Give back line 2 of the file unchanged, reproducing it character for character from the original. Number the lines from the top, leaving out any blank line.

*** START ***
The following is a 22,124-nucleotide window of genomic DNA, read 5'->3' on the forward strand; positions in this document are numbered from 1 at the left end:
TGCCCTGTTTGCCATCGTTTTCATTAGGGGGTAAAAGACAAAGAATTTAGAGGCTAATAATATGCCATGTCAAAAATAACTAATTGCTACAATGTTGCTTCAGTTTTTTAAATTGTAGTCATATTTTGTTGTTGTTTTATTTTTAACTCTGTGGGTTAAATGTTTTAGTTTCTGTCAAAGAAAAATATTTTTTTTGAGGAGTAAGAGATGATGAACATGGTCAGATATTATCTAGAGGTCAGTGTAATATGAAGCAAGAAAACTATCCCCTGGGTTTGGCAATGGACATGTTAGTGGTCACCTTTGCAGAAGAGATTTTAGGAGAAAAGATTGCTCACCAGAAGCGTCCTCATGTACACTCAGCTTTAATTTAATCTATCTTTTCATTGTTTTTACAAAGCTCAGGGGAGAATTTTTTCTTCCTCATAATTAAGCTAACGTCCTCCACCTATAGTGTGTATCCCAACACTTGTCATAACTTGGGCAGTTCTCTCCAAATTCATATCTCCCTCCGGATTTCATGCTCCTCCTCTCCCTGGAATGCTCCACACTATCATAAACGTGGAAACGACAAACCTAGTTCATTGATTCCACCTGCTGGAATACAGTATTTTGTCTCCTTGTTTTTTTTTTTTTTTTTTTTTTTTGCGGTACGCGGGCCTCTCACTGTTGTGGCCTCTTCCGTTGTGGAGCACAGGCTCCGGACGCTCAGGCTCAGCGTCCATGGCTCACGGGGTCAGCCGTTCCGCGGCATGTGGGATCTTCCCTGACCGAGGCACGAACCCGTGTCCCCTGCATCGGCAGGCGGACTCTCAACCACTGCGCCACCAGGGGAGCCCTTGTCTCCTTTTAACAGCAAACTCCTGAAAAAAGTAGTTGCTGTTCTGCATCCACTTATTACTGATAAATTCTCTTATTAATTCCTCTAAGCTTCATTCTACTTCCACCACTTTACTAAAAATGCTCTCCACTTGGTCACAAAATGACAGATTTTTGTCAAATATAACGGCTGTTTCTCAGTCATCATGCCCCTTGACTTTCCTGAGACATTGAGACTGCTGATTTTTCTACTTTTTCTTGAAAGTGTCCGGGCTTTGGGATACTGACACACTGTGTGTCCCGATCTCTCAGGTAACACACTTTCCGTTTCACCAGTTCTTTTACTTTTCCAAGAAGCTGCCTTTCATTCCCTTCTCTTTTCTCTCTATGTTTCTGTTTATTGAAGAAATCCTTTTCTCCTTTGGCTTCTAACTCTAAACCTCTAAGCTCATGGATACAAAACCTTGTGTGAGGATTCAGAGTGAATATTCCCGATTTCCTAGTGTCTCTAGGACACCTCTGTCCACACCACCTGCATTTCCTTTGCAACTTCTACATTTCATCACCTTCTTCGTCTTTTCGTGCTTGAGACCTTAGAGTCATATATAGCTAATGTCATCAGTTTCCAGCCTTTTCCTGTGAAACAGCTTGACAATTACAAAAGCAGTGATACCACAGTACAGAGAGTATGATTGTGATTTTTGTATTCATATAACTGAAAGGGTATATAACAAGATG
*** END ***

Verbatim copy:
TGCCCTGTTTGCCATCGTTTTCATTAGGGGGTAAAAGACAAAGAATTTAGAGGCTAATAATATGCCATGTCAAAAATAACTAATTGCTACAATGTTGCTTCAGTTTTTTAAATTGTAGTCATATTTTGTTGTTGTTTTATTTTTAACTCTGTGGGTTAAATGTTTTAGTTTCTGTCAAAGAAAAATATTTTTTTTGAGGAGTAAGAGATGATGAACATGGTCAGATATTATCTAGAGGTCAGTGTAATATGAAGCAAGAAAACTATCCCCTGGGTTTGGCAATGGACATGTTAGTGGTCACCTTTGCAGAAGAGATTTTAGGAGAAAAGATTGCTCACCAGAAGCGTCCTCATGTACACTCAGCTTTAATTTAATCTATCTTTTCATTGTTTTTACAAAGCTCAGGGGAGAATTTTTTCTTCCTCATAATTAAGCTAACGTCCTCCACCTATAGTGTGTATCCCAACACTTGTCATAACTTGGGCAGTTCTCTCCAAATTCATATCTCCCTCCGGATTTCATGCTCCTCCTCTCCCTGGAATGCTCCACACTATCATAAACGTGGAAACGACAAACCTAGTTCATTGATTCCACCTGCTGGAATACAGTATTTTGTCTCCTTGTTTTTTTTTTTTTTTTTTTTTTTTGCGGTACGCGGGCCTCTCACTGTTGTGGCCTCTTCCGTTGTGGAGCACAGGCTCCGGACGCTCAGGCTCAGCGTCCATGGCTCACGGGGTCAGCCGTTCCGCGGCATGTGGGATCTTCCCTGACCGAGGCACGAACCCGTGTCCCCTGCATCGGCAGGCGGACTCTCAACCACTGCGCCACCAGGGGAGCCCTTGTCTCCTTTTAACAGCAAACTCCTGAAAAAAGTAGTTGCTGTTCTGCATCCACTTATTACTGATAAATTCTCTTATTAATTCCTCTAAGCTTCATTCTACTTCCACCACTTTACTAAAAATGCTCTCCACTTGGTCACAAAATGACAGATTTTTGTCAAATATAACGGCTGTTTCTCAGTCATCATGCCCCTTGACTTTCCTGAGACATTGAGACTGCTGATTTTTCTACTTTTTCTTGAAAGTGTCCGGGCTTTGGGATACTGACACACTGTGTGTCCCGATCTCTCAGGTAACACACTTTCCGTTTCACCAGTTCTTTTACTTTTCCAAGAAGCTGCCTTTCATTCCCTTCTCTTTTCTCTCTATGTTTCTGTTTATTGAAGAAATCCTTTTCTCCTTTGGCTTCTAACTCTAAACCTCTAAGCTCATGGATACAAAACCTTGTGTGAGGATTCAGAGTGAATATTCCCGATTTCCTAGTGTCTCTAGGACACCTCTGTCCACACCACCTGCATTTCCTTTGCAACTTCTACATTTCATCACCTTCTTCGTCTTTTCGTGCTTGAGACCTTAGAGTCATATATAGCTAATGTCATCAGTTTCCAGCCTTTTCCTGTGAAACAGCTTGACAATTACAAAAGCAGTGATACCACAGTACAGAGAGTATGATTGTGATTTTTGTATTCATATAACTGAAAGGGTATATAACAAGATG